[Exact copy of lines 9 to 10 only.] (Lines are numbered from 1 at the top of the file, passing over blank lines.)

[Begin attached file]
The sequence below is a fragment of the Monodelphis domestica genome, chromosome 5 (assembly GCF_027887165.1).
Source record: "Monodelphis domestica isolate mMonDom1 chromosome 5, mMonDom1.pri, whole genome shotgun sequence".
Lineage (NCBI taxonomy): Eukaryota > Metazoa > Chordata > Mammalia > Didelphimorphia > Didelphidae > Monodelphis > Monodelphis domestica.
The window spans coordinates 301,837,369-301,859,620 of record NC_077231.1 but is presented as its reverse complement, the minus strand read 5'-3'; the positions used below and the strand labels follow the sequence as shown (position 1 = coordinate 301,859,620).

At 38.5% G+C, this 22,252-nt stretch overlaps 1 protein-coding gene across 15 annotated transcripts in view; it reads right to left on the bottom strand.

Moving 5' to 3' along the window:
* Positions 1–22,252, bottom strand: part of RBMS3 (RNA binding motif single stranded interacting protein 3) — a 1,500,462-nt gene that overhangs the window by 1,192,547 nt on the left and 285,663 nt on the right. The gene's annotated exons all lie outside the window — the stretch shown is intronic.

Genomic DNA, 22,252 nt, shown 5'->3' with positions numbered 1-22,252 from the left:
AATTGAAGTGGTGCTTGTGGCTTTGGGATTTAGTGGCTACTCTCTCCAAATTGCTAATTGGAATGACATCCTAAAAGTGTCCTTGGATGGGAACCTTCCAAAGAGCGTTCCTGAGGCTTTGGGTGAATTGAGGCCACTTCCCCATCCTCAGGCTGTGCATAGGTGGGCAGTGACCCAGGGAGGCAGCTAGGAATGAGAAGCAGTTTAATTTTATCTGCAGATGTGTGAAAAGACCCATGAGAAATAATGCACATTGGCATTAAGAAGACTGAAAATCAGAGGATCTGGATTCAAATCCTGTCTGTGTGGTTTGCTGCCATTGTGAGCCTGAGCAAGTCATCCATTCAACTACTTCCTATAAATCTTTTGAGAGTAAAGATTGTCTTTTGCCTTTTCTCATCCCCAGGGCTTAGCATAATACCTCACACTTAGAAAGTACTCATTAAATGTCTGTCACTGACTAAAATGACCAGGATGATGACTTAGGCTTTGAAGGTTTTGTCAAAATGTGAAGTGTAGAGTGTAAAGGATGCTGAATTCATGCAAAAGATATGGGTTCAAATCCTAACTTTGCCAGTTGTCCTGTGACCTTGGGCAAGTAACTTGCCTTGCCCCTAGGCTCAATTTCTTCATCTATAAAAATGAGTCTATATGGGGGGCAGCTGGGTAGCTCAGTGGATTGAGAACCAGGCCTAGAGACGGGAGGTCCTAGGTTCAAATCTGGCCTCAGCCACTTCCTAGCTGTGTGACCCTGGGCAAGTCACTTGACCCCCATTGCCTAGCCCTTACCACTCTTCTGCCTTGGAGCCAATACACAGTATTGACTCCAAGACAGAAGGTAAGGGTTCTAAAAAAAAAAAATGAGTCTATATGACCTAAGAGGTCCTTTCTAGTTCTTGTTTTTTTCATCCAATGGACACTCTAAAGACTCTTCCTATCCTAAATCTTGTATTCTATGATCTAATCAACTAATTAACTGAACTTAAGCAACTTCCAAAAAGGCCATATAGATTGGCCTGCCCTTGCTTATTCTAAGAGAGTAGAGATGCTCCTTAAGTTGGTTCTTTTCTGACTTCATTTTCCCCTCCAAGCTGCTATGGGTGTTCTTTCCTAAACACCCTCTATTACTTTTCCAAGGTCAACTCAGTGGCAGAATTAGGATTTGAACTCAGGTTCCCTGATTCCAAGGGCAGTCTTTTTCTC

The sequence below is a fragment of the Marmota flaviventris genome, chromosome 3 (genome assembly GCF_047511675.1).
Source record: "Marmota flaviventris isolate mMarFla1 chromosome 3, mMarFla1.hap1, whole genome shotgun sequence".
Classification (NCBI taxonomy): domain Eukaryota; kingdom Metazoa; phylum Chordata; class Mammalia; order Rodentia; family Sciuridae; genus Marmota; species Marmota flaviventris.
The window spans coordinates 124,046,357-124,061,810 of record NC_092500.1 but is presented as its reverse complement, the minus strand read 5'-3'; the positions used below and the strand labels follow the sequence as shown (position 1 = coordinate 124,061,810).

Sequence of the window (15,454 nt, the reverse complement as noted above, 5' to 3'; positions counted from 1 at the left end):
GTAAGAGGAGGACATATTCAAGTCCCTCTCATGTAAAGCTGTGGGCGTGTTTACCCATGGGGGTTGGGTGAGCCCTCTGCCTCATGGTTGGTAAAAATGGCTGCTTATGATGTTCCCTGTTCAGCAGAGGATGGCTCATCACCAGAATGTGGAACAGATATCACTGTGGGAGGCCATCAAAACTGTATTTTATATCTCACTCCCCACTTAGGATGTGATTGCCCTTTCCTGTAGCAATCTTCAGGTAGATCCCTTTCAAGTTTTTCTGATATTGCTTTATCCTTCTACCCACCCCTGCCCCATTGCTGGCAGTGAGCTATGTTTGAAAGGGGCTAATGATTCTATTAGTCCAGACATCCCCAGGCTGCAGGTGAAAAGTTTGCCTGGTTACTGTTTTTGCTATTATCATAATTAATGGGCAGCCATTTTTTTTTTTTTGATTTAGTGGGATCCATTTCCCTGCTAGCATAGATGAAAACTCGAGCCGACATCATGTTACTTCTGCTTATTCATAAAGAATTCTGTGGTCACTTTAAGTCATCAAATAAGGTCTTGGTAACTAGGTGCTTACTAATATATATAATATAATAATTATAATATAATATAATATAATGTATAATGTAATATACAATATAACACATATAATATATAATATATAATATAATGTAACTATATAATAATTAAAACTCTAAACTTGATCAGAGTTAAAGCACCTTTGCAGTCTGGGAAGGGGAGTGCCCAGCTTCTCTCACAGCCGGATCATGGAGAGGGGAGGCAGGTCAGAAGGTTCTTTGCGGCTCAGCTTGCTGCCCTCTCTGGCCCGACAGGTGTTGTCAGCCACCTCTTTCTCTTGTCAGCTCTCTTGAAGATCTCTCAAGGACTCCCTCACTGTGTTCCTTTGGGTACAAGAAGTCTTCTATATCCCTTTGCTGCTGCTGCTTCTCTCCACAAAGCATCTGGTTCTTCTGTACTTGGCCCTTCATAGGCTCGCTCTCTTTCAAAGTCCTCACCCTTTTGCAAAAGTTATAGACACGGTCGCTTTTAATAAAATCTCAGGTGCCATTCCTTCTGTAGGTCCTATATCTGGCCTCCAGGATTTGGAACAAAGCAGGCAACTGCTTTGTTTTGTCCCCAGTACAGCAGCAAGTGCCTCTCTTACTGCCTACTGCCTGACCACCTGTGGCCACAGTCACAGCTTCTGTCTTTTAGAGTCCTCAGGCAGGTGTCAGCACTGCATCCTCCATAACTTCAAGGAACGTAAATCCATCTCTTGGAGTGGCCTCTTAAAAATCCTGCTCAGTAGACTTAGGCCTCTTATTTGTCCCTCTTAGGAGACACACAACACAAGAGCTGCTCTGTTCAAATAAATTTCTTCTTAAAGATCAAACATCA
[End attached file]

AATTGAAGTGGTGCTTGTGGCTTTGGGATTTAGTGGCTACTCTCTCCAAATTGCTAATTGGAATGACATCCTAAAAGTGTCCTTGGATGGGAACCTTCCAAAGAGCGTTCCTGAGGCTTTGGGTGAATTGAGGCCACTTCCCCATCCTCAGGCTGTGCATAGGTGGGCAGTGACCCAGGGAGGCAGCTAGGAATGAGAAGCAGTTTAATTTTATCTGCAGATGTGTGAAAAGACCCATGAGAAATAATGCACATTGGCATTAAGAAGACTGAAAATCAGAGGATCTGGATTCAAATCCTGTCTGTGTGGTTTGCTGCCATTGTGAGCCTGAGCAAGTCATCCATTCAACTACTTCCTATAAATCTTTTGAGAGTAAAGATTGTCTTTTGCCTTTTCTCATCCCCAGGGCTTAGCATAATACCTCACACTTAGAAAGTACTCATTAAATGTCTGTCACTGACTAAAATGACCAGGATGATGACTTAGGCTTTGAAGGTTTTGTCAAAATGTGAAGTGTAGAGTGTAAAGGATGCTGAATTCATGCAAAAGATATGGGTTCAAATCCTAACTTTGCCAGTTGTCCTGTGACCTTGGGCAAGTAACTTGCCTTGCCCCTAGGCTCAATTTCTTCATCTATAAAAATGAGTCTATATGGGGGGCAGCTGGGTAGCTCAGTGGATTGAGAACCAGGCCTAGAGACGGGAGGTCCTAGGTTCAAATCTGGCCTCAGCCACTTCCTAGCTGTGTGACCCTGGGCAAGTCACTTGACCCCCATTGCCTAGCCCTTACCACTCTTCTGCCTTGGAGCCAATACACAGTATTGACTCCAAGACAGAAGGTAAGGGTTCTAAAAAAAAAAAATGAGTCTATATGACCTAAGAGGTCCTTTCTAGTTCTTGTTTTTTTCATCCAATGGACACTCTAAAGACTCTTCCTATCCTAAATCTTGTATTCTATGATCTAATCAACTAATTAACTGAACTTAAGCAACTTCCAAAAAGGCCATATAGATTGGCCTGCCCTTGCTTATTCTAAGAGAGTAGAGATGCTCCTTAAGTTGGTTCTTTTCTGACTTCATTTTCCCCTCCAAGCTGCTATGGGTGTTCTTTCCTAAACACCCTCTATTACTTTTCCAAGGTCAACTCAGTGGCAGAATTAGGATTTGAACTCAGGTTCCCTGATTCCAAGGGCAGTCTTTTTCTC

The sequence below is a fragment of the Marmota flaviventris genome, chromosome 3 (genome assembly GCF_047511675.1).